Jim Carrey has been dabbling in artwork since he was a child, and even claims to have been featured in some exhibitions long before he was famous. However, audiences were still surprised to learn in 2017 that he'd committed the majority of his time in recent years to painting, as he unveiled a full-on exhibit of artwork in Las Vegas. "Your vocation chooses you," he explained of his passion for this new project. "When I really started painting a lot, I had become so obsessed that there was nowhere to move in my home. Paintings were everywhere. They were part of the furniture, I was eating on them ... I think I needed color."

Once the secret of his new endeavor came to light, Carrey began to put his name into the public sphere more and more by creating politically charged pieces that showcased his disdain for Donald Trump's administration; as he told The Hollywood Reporter, "I have to turn the uncomfortable things that I see in this world into art." In addition to using his artwork as an outlet, he's also become a vocal advocate for voter registration and often accompanies the Twitter release of his newest pieces with a reminder for fans to hit the polls.

Jim Carrey's unique philosophy

If it weren't for his cathartic artwork, Jim Carrey fans might have had a reason to start worrying about the actor's well-being after he arrived for a red carpet interview in 2017 and started sharing his very unusual philosophies about existence. "There's no meaning to any of this," he awkwardly told a NYFW interviewer before adding, "I believe we're a field of energy dancing for itself." From there, things continued to go off the rails; at one point, he even declared "there is no me."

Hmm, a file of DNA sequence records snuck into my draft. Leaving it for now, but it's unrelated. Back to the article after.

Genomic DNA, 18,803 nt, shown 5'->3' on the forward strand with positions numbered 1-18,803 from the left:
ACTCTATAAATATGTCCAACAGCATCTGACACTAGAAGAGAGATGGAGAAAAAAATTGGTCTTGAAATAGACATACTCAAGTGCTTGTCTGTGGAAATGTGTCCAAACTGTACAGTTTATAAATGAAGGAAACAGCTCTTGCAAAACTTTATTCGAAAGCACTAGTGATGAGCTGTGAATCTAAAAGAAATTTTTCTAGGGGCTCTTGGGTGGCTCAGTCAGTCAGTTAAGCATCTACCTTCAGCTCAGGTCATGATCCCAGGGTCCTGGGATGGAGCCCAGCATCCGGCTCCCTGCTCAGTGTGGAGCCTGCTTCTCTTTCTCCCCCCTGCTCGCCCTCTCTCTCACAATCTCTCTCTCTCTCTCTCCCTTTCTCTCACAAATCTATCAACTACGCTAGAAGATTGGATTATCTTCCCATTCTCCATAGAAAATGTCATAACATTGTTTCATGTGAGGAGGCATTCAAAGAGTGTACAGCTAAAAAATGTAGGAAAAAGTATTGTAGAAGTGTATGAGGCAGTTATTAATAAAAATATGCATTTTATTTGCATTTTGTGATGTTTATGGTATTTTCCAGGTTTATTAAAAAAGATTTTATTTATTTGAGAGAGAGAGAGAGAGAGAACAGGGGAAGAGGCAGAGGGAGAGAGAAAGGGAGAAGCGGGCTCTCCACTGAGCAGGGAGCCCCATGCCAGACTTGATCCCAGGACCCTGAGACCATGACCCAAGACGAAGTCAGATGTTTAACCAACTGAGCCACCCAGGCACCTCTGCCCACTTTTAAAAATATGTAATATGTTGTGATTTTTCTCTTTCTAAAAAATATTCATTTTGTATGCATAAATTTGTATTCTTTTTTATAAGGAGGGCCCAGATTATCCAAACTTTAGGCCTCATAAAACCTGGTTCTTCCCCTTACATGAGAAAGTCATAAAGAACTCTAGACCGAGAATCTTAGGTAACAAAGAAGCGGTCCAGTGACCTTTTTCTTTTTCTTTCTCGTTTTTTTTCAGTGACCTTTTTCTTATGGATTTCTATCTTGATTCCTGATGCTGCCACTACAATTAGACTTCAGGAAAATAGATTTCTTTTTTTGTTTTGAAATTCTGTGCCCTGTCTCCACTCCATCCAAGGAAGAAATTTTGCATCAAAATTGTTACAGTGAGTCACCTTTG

It wasn't the last time Carrey would offer his confusing commentary about the state of being. He told audiences at a "Jim & Andy" screening, "There's a character that's been playing me my whole life. In fact, there is no me. I think that's the truth of everybody. We're not an I, or me, or a my. There is energy given to people and a bunch of ideas about their heritage about their nationality, about all those things that are supposed to be anchors to a boat that doesn't exist." The kicker came when, in an appearance on "Jimmy Kimmel Live!," he declared that his persona was nothing more than a "great character" and he was "lucky to get the part." In other words, the Jim Carrey that became such a legend of the comedy movie scene is history, and the actor who portrayed him for so many years isn't eager to step back into that role anytime soon.

Jim Carrey almost got cast in several major '80s movies

Jim Carrey landed a handful of small roles in TV shows and movies in the early '80s before landing would-be breakthrough roles in the low-profile horror comedy "Once Bitten" and the quickly canceled sitcom "The Duck Factory." He'd spend the next few years trying to reach the next level of fame and acting success, and secured tryouts and consideration for major movies that went on to be classics, albeit ones that starred other actors of a similar type.

In addition to an unsuccessful second audition for "Saturday Night Live," Carrey nearly got the role of geeky Farmer Ted in John Hughes' 1984 teen touchstone "Sixteen Candles," losing out to Anthony Michael Hall, according to Vulture. That same year, Tom Hanks beat out Carrey for the leading role of party animal Rick Gassko in "Bachelor Party." Carrey similarly was considered for and nearly cast in the fantasy epic "Legend" (which would ultimately star Tom Cruise) and another Hughes teen movie, "Ferris Bueller's Day Off," with his future "The Cable Guy" co-star Matthew Broderick getting the titular part.

Jim Carrey poignantly tossed away millions of dollars

Jim Carrey toiled in Hollywood, achieving varying levels of success throughout the 1980s and 1990s, with his spot in the cast of Fox's buzzy, provocative sketch comedy "In Living Color" leading to successive blockbuster movie hits in 1994 and 1995 with "Ace Ventura: Pet Detective," "The Mask," "Dumb and Dumber," and "Batman Forever." Years earlier, Carrey manifested that success, writing himself a check made out for $10 million for "acting services rendered," dated for the far-off time of Thanksgiving 1995. "Just before Thanksgiving 1995, I found out I was going to make $10 million on 'Dumb and Dumber,'" he said on "The Oprah Winfrey Show." 

He carried the check around in his wallet for years, to the point where it wore out, eventually placing it into the shirt pocket of his coffin-bound father when the elder Carrey died in 1994, according to CheatSheet.